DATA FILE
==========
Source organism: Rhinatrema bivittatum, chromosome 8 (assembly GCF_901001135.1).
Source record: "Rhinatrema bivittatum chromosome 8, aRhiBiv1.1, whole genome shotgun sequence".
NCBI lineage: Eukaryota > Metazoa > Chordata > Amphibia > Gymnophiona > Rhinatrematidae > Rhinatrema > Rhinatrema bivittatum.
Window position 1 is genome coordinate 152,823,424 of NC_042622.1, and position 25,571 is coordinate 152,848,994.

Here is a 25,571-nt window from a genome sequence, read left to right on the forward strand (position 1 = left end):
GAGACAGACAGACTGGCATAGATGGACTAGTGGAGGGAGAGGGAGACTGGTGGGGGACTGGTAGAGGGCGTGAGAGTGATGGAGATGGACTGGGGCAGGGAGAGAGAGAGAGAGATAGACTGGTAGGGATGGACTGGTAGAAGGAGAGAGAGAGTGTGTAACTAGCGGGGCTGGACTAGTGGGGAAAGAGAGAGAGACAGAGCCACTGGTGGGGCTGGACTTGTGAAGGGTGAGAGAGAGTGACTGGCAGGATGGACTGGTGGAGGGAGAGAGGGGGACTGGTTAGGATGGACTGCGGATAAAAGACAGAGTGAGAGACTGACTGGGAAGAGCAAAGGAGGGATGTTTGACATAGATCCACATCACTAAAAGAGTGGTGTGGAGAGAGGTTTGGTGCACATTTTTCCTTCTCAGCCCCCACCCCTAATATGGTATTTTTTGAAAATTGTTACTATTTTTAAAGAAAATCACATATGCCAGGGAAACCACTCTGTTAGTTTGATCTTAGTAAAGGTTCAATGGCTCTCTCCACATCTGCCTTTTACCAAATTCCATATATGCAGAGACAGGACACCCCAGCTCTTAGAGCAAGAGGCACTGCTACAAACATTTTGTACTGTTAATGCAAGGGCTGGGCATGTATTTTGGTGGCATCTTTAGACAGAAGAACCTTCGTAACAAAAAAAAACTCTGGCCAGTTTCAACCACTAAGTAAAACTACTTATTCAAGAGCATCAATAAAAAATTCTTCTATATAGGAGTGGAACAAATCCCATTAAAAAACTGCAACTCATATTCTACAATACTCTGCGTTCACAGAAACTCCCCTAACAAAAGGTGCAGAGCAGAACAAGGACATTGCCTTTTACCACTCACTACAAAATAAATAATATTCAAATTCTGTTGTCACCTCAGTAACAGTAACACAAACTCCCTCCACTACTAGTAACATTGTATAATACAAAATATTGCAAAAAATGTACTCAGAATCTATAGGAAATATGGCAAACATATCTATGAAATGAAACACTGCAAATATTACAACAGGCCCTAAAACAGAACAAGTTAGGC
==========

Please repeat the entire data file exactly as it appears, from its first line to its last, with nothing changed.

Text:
Source organism: Rhinatrema bivittatum, chromosome 8 (assembly GCF_901001135.1).
Source record: "Rhinatrema bivittatum chromosome 8, aRhiBiv1.1, whole genome shotgun sequence".
NCBI lineage: Eukaryota > Metazoa > Chordata > Amphibia > Gymnophiona > Rhinatrematidae > Rhinatrema > Rhinatrema bivittatum.
Window position 1 is genome coordinate 152,823,424 of NC_042622.1, and position 25,571 is coordinate 152,848,994.

Here is a 25,571-nt window from a genome sequence, read left to right on the forward strand (position 1 = left end):
GAGACAGACAGACTGGCATAGATGGACTAGTGGAGGGAGAGGGAGACTGGTGGGGGACTGGTAGAGGGCGTGAGAGTGATGGAGATGGACTGGGGCAGGGAGAGAGAGAGAGAGATAGACTGGTAGGGATGGACTGGTAGAAGGAGAGAGAGAGTGTGTAACTAGCGGGGCTGGACTAGTGGGGAAAGAGAGAGAGACAGAGCCACTGGTGGGGCTGGACTTGTGAAGGGTGAGAGAGAGTGACTGGCAGGATGGACTGGTGGAGGGAGAGAGGGGGACTGGTTAGGATGGACTGCGGATAAAAGACAGAGTGAGAGACTGACTGGGAAGAGCAAAGGAGGGATGTTTGACATAGATCCACATCACTAAAAGAGTGGTGTGGAGAGAGGTTTGGTGCACATTTTTCCTTCTCAGCCCCCACCCCTAATATGGTATTTTTTGAAAATTGTTACTATTTTTAAAGAAAATCACATATGCCAGGGAAACCACTCTGTTAGTTTGATCTTAGTAAAGGTTCAATGGCTCTCTCCACATCTGCCTTTTACCAAATTCCATATATGCAGAGACAGGACACCCCAGCTCTTAGAGCAAGAGGCACTGCTACAAACATTTTGTACTGTTAATGCAAGGGCTGGGCATGTATTTTGGTGGCATCTTTAGACAGAAGAACCTTCGTAACAAAAAAAAACTCTGGCCAGTTTCAACCACTAAGTAAAACTACTTATTCAAGAGCATCAATAAAAAATTCTTCTATATAGGAGTGGAACAAATCCCATTAAAAAACTGCAACTCATATTCTACAATACTCTGCGTTCACAGAAACTCCCCTAACAAAAGGTGCAGAGCAGAACAAGGACATTGCCTTTTACCACTCACTACAAAATAAATAATATTCAAATTCTGTTGTCACCTCAGTAACAGTAACACAAACTCCCTCCACTACTAGTAACATTGTATAATACAAAATATTGCAAAAAATGTACTCAGAATCTATAGGAAATATGGCAAACATATCTATGAAATGAAACACTGCAAATATTACAACAGGCCCTAAAACAGAACAAGTTAGGC